Biden Marks 80th Anniversary of D-Day, Honors World War II Veterans

‘Isolation was not the answer 80 years ago and is not the answer today,’ president says.
Biden Marks 80th Anniversary of D-Day, Honors World War II Veterans
U.S. President Joe Biden (2nd R) and First Lady Jill Biden (R) walk with France's President Emmanuel Macron (2nd L) and his wife Brigitte Macron (L) during the U.S. ceremony marking the 80th anniversary of the World War II D-Day Allied landings in Normandy in northwestern France, on June 6, 2024. (Saul Loeb/AFP via Getty Images)
Emel Akan
6/6/2024
Updated:
6/6/2024
0:00

OMAHA BEACH, France—President Joe Biden delivered remarks on June 6 at the Normandy American Cemetery in northwestern France to commemorate the 80th anniversary of the D-Day landings.

“History tells us freedom is not free. If you want to know the price of freedom, come here to Normandy,” President Biden said during a nearly three-hour ceremony honoring those killed during D-Day and the Battle of Normandy.

“Democracy is never guaranteed. Every generation must preserve it, defend it, and fight for it. That’s the test of the ages,” President Biden said. “In memory of those who fought here, died here, and literally saved the world here, let us be worthy of their sacrifice.”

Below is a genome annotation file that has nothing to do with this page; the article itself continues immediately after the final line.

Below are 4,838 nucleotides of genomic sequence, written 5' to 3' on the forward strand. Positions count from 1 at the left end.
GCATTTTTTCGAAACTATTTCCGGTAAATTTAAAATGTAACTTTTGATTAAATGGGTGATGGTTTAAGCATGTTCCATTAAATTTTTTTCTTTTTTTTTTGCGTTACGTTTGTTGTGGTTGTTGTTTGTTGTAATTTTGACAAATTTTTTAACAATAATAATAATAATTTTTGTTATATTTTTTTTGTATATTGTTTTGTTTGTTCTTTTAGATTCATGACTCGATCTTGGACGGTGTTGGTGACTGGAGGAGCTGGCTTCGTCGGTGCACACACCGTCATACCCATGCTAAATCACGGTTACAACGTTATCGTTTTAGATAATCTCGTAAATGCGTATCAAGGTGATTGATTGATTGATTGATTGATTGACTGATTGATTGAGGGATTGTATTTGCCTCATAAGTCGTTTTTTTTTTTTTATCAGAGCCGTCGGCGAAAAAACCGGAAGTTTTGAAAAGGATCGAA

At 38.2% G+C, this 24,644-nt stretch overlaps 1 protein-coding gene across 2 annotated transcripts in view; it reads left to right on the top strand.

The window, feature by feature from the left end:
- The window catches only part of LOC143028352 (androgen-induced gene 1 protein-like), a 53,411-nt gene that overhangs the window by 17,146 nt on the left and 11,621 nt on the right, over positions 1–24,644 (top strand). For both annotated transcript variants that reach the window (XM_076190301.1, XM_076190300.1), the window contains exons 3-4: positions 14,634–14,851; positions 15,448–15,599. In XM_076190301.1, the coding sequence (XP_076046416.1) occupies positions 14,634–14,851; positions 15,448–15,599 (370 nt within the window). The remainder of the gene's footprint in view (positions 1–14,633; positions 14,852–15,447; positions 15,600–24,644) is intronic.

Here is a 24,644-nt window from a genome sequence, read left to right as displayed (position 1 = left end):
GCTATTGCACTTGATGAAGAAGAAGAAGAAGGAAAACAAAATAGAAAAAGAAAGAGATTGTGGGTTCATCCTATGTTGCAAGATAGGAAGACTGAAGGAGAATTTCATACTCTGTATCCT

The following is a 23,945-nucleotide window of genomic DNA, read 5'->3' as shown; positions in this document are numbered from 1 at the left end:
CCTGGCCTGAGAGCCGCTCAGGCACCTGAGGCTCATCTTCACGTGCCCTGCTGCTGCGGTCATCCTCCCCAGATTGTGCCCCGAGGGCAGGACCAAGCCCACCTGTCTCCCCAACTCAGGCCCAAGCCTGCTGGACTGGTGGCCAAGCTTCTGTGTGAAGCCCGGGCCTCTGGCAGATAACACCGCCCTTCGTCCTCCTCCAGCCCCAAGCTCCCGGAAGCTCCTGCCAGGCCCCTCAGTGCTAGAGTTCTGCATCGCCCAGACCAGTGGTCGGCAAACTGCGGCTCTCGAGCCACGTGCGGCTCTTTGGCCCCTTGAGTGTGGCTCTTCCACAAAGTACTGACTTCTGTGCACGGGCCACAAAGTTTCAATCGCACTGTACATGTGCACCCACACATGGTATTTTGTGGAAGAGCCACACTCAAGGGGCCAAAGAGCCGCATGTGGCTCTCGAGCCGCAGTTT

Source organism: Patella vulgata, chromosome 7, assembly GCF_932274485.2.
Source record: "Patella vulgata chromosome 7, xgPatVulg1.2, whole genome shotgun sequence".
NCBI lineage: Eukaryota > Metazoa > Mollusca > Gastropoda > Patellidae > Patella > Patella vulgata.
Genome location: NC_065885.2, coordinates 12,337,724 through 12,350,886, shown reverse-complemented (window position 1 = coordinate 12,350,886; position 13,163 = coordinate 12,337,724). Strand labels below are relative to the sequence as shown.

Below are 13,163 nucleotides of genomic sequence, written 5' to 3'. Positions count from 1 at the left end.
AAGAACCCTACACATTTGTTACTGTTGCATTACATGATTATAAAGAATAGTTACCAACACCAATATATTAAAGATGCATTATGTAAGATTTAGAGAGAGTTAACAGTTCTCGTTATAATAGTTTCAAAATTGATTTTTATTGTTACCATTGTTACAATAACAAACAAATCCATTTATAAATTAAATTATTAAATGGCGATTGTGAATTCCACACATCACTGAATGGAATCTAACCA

The president was accompanied by First Lady Jill Biden as well as French President Emmanuel Macron and First Lady Brigitte Macron.

Actor Tom Hanks and filmmaker Steve Spielberg, who worked on iconic war films such as “Saving Private Ryan,” were among the guests at the U.S. ceremony in Normandy.

During his speech, President Biden drew a comparison between World War II and the war in Ukraine, calling Russian president Vladimir Putin a “tyrant.” He also underscored the value of strong alliances and partnerships, including NATO, calling it the greatest military alliance in the history of the world.

“Isolation was not the answer 80 years ago and is not the answer today,” he said.

On June 6, 1944, Allied forces launched a naval, air, and land assault on Nazi-occupied France during World War II. The massive operation brought Nazi Germany down, liberating not only France but also Europe.

On D-Day, the Allies landed more than 160,000 troops on five Normandy beaches, along a 50-mile stretch of coastline. As part of the D-Day operation, nearly 73,000 Americans landed at Utah and Omaha beaches.

Two months after D-Day, the Allied forces reached Paris and liberated the French capital from Nazi occupation. On May 7, 1945, Germany unconditionally surrendered in Reims, France.

Speaking at the ceremony, Mr. Macron thanked Americans for taking every possible risk during the war to liberate France.

Following the U.S. ceremony, the president participated in an international ceremony joining nearly 15 world leaders, including Mr. Macron, Canadian Prime Minister Justin Trudeau, Britain’s King Charles, Ukrainian President Volodymyr Zelenskyy, and German Chancellor Olaf Scholz.

The president will deliver another speech on June 7 at Pointe du Hoc, France, underscoring the significance of safeguarding freedom and democracy.